Poll: McCain, Obama tied in Colorado
Aspen, CO Colorado
DENVER ” Barack Obama and John McCain are in a virtual tie in Colorado on the eve of the Democratic National Convention, according to a new poll released this morning.
Republican McCain had support of 47 percent of likely Colorado voters, compared to 46 percent for Obama, who will be formally nominated this week in Denver, according to the Quinnipiac University poll. The poll’s margin of error was plus or minus 3 percentage points.
“Colorado is one of the most important battleground states that will decide the presidency as Sen. John McCain and Sen. Barack Obama slug it out nose to nose. If the national election is close in November, a handful of votes in Colorado will be decisive,” said Peter A. Brown, assistant director of the Quinnipiac University Polling Institute. “Right now, independent voters are split with 46 percent for Sen. McCain and 44 percent for Sen. Obama.
“Who wins the election may wind up depending on whether voters look inward to the economy and fuel prices or outward to world hot spots.” The latest Quinnipiac results are virtually identical to findings of a July poll in the state by the same group. In June, the Quinnipiac poll showed Obama with a small lead in Colorado.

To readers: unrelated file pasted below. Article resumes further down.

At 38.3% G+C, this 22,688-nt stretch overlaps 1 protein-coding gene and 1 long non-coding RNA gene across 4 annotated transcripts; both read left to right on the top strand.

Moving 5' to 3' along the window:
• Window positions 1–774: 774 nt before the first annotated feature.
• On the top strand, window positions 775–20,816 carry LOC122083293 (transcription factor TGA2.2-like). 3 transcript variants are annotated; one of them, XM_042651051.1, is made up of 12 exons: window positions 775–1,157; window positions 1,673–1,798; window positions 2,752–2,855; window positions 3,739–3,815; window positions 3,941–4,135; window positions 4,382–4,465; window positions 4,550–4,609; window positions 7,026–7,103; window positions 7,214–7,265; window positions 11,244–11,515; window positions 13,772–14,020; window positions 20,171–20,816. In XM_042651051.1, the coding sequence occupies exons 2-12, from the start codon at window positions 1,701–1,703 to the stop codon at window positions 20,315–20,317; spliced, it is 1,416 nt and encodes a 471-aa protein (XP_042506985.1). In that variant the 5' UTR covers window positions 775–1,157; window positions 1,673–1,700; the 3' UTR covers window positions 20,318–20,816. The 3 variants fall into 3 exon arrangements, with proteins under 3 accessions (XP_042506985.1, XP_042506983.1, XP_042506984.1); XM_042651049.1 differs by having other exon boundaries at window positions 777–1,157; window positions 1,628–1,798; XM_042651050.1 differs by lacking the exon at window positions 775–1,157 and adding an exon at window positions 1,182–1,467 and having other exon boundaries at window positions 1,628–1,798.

Questions within the latest poll give hope to both candidates.
McCain is viewed favorably by 53 percent of likely Colorado voters, compared to 48 percent for Obama, and the Republican is viewed as better able to handle relations with Russia, 51-37.
However, Colorado voters cite the economy as their most important issue, and Obama gets higher ratings than McCain on economic issues.
The Democrat leads 47-43 on the question of who can best handle the economy, and 49-42 on who can best handle the energy crisis and make the country less dependent on foreign oil.
Voter anxiety over gas prices appears to have eased as those prices have come down in recent weeks. Thirty percent of likely Colorado voters cited gas prices as the economic issue they most worry about, down from 42 percent in July and 43 percent in June.
The poll of 1,060 likely Colorado voters was conducted Aug. 15-21. It did not include questions on third-party candidates such as Libertarian Bob Barr or independent Ralph Nader.
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